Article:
Then there’s our reliance on imports; the clogged-up supply chains are a major reason for current inflation levels and the UK (and Scotland’s) lack of domestic manufacturing capacity makes us particularly susceptible. When the SNP took over as the Government in Scotland it promised to reindustrialise the country. That would have made an enormous difference – but didn’t happen.

The recent Scottish Climate Assembly proposed (with overwhelming agreement) that Scotland should establish a policy of presumption against imports wherever possible to promote green reindustrialisation in Scotland [LINK: https://www.climateassembly.scot/full-report]. The Scottish Government rejected this out of hand and seems tied to an aggressively neoliberal vision.

There is much more that can be said about this, but it all amounts to the same thing. If you cannot raise your ambitions above living in yesterday and tomorrow brings a crisis, you are poorly equipped to deal with it.

Scotland has been desperately complacent about its economy, its tax, its housing, its foreign-owned energy and so much more. We have adopted a ‘model globalised capitalism’ approach to government and since we’re on about our third recent crisis of model globalised capitalism with more to come, failure continues to be inevitable.

Scotland justifies its failure now on the basis that it failed to act in the past and then fails to act in the present because that wouldn’t fix the current crisis then refuses to act after the crisis because there’s ‘no need’, until the next crisis.

And round and round we go, scratching our heads and asking ‘oh dear, something bad has happened, whatever can we do?’. Every one of these things is therefore more urgent than they already were and we need an end to the excuses for not getting on with them

6 thoughts on “The Cost of Living in Yesterday”

  1. Ian Davidson

    Agreed. Sadly, nothing positive likely from Holyrood and just more fertiliser compound from No 10?

  2. How would the ScotGov have been able to bring energy generation into public ownership under the conditions of devolution within the Union?

    1. Robin McAlpine

      Hi Jim,

      Energy generation is a free-for-all – anyone can own energy generation in the UK subject to getting a grid connection. The Scottish Government licenses all of the generation in Scotland so could have taken ownership via a National Energy Company. It has no powers over distribution (the grid) nor pricing (the market) and obviously has no power over what happens with generation south of the border (nuclear etc.). Big renewable energy producers cut deals with big energy users to ‘bulk buy’ energy at a cheaper price than the grid. When you see a company advertising ‘all renewable energy in this product’ that’s what’s happened – they’ve bought a direct purchase deal with a big renewable generator (they’ve not installed their own turbines etc.). That still comes through the grid and of course it’s totally notional because when the renewable generator isn’t generating they’re keeping their factories going with whatever electricity there is (like everyone else).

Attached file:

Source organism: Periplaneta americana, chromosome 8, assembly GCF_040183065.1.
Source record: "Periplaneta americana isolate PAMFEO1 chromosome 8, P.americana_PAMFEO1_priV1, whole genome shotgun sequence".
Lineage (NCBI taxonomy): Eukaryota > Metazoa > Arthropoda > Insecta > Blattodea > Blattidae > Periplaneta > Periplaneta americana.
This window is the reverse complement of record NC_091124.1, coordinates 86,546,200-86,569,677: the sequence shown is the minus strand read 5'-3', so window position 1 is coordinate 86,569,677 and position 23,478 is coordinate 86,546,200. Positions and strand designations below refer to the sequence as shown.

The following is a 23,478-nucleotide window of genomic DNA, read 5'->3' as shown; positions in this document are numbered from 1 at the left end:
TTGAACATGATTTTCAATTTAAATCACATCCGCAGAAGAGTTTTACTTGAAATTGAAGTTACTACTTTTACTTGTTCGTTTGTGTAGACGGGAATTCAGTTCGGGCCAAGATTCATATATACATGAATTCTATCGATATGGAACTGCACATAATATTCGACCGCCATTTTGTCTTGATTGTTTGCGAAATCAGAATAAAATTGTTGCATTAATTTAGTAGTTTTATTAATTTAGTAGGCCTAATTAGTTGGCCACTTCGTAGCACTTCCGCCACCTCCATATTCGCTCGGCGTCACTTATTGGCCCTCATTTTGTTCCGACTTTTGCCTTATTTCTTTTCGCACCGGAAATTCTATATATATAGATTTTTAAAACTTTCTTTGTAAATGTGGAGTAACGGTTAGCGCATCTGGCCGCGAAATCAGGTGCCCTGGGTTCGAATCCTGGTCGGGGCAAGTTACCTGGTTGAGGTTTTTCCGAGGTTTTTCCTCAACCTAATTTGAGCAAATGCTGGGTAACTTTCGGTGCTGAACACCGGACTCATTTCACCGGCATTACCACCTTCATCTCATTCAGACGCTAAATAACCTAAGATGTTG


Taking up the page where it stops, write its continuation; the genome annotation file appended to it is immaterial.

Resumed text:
3. Hi Robin
    I have had previous involvement in community owned renewables. Generating requires investment in the equipment (wind turbines, solar arrays, hydro installations, whatever) as well as a location to site the kit, and a grid connection, so my question was really about how the ScotGov could invest in the large amount of expensive kit required under the existing devolved position within the Union.

      1. I don’t think the answer is in Craig’s article Robin. The SNIB is a pea shooter in its current form. My reading of Craig is that he recognises the lack of borrowing powers are impeding investment, including via the SNIB. We will be able to sort all this out once independent but there doesn’t seem to be a way forward just now. TBH I don’t think nationalisation of generation is necessary anyway – an alternative is to create a Scottish Energy Company, which is a government owned “energy supplier”, along with state control of the electricity transmission network. Private sector generators (including community owned ones) would then have to negotiate contract prices for supply and the SEC sells at the “basket average” to consumers – and even sells below that average if government policy is to set a subsidised consumer price. The contract price for each producer would reflect the capex and opex costs in each case and allow a modest margin for profit – there would be no need to tax “excess profits” then.